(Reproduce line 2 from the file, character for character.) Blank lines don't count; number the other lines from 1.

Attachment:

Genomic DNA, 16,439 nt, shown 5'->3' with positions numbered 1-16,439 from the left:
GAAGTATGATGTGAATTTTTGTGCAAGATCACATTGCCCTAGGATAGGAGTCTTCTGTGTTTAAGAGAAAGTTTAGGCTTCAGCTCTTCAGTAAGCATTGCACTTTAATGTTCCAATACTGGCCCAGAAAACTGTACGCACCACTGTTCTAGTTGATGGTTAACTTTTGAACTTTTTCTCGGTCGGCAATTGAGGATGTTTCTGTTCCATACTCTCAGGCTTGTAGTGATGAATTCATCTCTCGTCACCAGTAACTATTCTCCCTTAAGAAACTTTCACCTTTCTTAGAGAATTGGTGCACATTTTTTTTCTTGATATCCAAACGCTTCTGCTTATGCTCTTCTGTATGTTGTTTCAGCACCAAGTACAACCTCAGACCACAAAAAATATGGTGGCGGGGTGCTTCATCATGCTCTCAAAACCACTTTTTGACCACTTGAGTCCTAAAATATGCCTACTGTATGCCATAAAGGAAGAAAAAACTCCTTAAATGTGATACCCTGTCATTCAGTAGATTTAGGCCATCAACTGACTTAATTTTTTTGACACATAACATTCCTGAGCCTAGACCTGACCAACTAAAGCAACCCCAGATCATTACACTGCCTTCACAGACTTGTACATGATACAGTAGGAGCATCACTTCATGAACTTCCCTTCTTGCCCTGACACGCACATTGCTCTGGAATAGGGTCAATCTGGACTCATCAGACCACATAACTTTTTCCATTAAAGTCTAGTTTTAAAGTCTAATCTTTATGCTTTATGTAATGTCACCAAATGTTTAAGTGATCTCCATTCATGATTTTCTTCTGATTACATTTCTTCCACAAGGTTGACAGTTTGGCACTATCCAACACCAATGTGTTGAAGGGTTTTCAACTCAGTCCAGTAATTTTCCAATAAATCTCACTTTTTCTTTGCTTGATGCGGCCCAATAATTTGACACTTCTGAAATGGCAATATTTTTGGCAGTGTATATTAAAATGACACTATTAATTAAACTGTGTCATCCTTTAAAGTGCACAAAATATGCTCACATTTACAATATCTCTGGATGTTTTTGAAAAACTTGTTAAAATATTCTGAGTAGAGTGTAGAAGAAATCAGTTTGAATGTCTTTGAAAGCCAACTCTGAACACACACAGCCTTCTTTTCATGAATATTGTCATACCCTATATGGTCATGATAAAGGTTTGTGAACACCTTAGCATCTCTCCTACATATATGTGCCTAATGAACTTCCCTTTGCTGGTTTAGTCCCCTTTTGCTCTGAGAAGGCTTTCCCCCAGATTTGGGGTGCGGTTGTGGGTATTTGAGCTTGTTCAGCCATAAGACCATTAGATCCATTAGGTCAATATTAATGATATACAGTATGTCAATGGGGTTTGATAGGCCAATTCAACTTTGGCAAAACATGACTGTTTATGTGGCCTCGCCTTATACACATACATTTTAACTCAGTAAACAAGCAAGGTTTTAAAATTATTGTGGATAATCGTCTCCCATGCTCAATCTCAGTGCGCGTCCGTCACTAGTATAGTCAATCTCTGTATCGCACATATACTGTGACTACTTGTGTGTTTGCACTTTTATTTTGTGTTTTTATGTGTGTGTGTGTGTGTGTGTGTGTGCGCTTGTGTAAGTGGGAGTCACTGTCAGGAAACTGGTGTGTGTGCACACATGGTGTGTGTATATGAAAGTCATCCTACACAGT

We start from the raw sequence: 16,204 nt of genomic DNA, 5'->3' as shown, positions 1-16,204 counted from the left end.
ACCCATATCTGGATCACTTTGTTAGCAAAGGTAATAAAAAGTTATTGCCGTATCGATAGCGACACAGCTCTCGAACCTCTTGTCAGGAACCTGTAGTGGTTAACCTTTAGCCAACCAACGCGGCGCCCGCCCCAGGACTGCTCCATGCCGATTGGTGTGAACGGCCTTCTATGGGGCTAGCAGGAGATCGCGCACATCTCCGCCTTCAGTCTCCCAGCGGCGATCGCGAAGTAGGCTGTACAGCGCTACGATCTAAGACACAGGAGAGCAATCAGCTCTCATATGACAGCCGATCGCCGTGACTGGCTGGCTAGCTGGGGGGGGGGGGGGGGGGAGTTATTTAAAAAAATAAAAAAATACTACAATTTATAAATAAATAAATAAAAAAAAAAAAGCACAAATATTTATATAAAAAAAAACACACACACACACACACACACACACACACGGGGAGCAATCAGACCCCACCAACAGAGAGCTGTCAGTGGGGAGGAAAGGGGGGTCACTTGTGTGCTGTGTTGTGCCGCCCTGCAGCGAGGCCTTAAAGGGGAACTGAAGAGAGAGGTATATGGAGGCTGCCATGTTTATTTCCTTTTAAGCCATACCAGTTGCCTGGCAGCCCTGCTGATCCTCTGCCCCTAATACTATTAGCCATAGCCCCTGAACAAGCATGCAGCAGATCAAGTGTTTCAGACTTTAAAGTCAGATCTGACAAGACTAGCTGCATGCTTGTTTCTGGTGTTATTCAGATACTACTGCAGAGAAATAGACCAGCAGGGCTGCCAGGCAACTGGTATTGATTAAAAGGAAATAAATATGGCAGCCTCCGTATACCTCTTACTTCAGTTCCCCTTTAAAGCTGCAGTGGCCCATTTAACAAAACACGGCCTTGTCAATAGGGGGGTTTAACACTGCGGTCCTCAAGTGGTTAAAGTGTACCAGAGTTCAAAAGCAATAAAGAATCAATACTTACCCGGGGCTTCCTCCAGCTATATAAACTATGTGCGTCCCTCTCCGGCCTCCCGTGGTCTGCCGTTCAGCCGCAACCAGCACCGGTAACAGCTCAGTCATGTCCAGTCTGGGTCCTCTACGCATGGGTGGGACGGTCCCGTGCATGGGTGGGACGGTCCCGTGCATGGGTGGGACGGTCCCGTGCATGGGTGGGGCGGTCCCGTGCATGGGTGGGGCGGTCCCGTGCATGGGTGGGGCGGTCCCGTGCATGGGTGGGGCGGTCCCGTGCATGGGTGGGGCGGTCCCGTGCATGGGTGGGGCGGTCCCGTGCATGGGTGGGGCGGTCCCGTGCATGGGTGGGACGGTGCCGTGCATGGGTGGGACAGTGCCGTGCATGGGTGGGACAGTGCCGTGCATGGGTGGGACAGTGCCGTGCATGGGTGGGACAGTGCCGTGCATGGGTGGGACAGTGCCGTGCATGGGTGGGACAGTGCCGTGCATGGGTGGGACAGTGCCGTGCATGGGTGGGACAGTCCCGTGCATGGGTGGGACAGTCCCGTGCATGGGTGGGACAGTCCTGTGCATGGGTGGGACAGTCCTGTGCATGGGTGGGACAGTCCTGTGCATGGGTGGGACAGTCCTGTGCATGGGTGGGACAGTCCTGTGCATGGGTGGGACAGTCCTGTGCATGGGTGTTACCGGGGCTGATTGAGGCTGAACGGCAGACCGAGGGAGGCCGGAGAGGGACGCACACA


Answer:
GAAGTATGATGTGAATTTTTGTGCAAGATCACATTGCCCTAGGATAGGAGTCTTCTGTGTTTAAGAGAAAGTTTAGGCTTCAGCTCTTCAGTAAGCATTGCACTTTAATGTTCCAATACTGGCCCAGAAAACTGTACGCACCACTGTTCTAGTTGATGGTTAACTTTTGAACTTTTTCTCGGTCGGCAATTGAGGATGTTTCTGTTCCATACTCTCAGGCTTGTAGTGATGAATTCATCTCTCGTCACCAGTAACTATTCTCCCTTAAGAAACTTTCACCTTTCTTAGAGAATTGGTGCACATTTTTTTTCTTGATATCCAAACGCTTCTGCTTATGCTCTTCTGTATGTTGTTTCAGCACCAAGTACAACCTCAGACCACAAAAAATATGGTGGCGGGGTGCTTCATCATGCTCTCAAAACCACTTTTTGACCACTTGAGTCCTAAAATATGCCTACTGTATGCCATAAAGGAAGAAAAAACTCCTTAAATGTGATACCCTGTCATTCAGTAGATTTAGGCCATCAACTGACTTAATTTTTTTGACACATAACATTCCTGAGCCTAGACCTGACCAACTAAAGCAACCCCAGATCATTACACTGCCTTCACAGACTTGTACATGATACAGTAGGAGCATCACTTCATGAACTTCCCTTCTTGCCCTGACACGCACATTGCTCTGGAATAGGGTCAATCTGGACTCATCAGACCACATAACTTTTTCCATTAAAGTCTAGTTTTAAAGTCTAATCTTTATGCTTTATGTAATGTCACCAAATGTTTAAGTGATCTCCATTCATGATTTTCTTCTGATTACATTTCTTCCACAAGGTTGACAGTTTGGCACTATCCAACACCAATGTGTTGAAGGGTTTTCAACTCAGTCCAGTAATTTTCCAATAAATCTCACTTTTTCTTTGCTTGATGCGGCCCAATAATTTGACACTTCTGAAATGGCAATATTTTTGGCAGTGTATATTAAAATGACACTATTAATTAAACTGTGTCATCCTTTAAAGTGCACAAAATATGCTCACATTTACAATATCTCTGGATGTTTTTGAAAAACTTGTTAAAATATTCTGAGTAGAGTGTAGAAGAAATCAGTTTGAATGTCTTTGAAAGCCAACTCTGAACACACACAGCCTTCTTTTCATGAATATTGTCATACCCTATATGGTCATGATAAAGGTTTGTGAACACCTTAGCATCTCTCCTACATATATGTGCCTAATGAACTTCCCTTTGCTGGTTTAGTCCCCTTTTGCTCTGAGAAGGCTTTCCCCCAGATTTGGGGTGCGGTTGTGGGTATTTGAGCTTGTTCAGCCATAAGACCATTAGATCCATTAGGTCAATATTAATGATATACAGTATGTCAATGGGGTTTGATAGGCCAATTCAACTTTGGCAAAACATGACTGTTTATGTGGCCTCGCCTTATACACATACATTTTAACTCAGTAAACAAGCAAGGTTTTAAAATTATTGTGGATAATCGTCTCCCATGCTCAATCTCAGTGCGCGTCCGTCACTAGTATAGTCAATCTCTGTATCGCACATATACTGTGACTACTTGTGTGTTTGCACTTTTATTTTGTGTTTTTATGTGTGTGTGTGTGTGTGTGTGTGTGCGCTTGTGTAAGTGGGAGTCACTGTCAGGAAACTGGTGTGTGTGCACACATGGTGTGTGTATATGAAAGTCATCCTACACAGT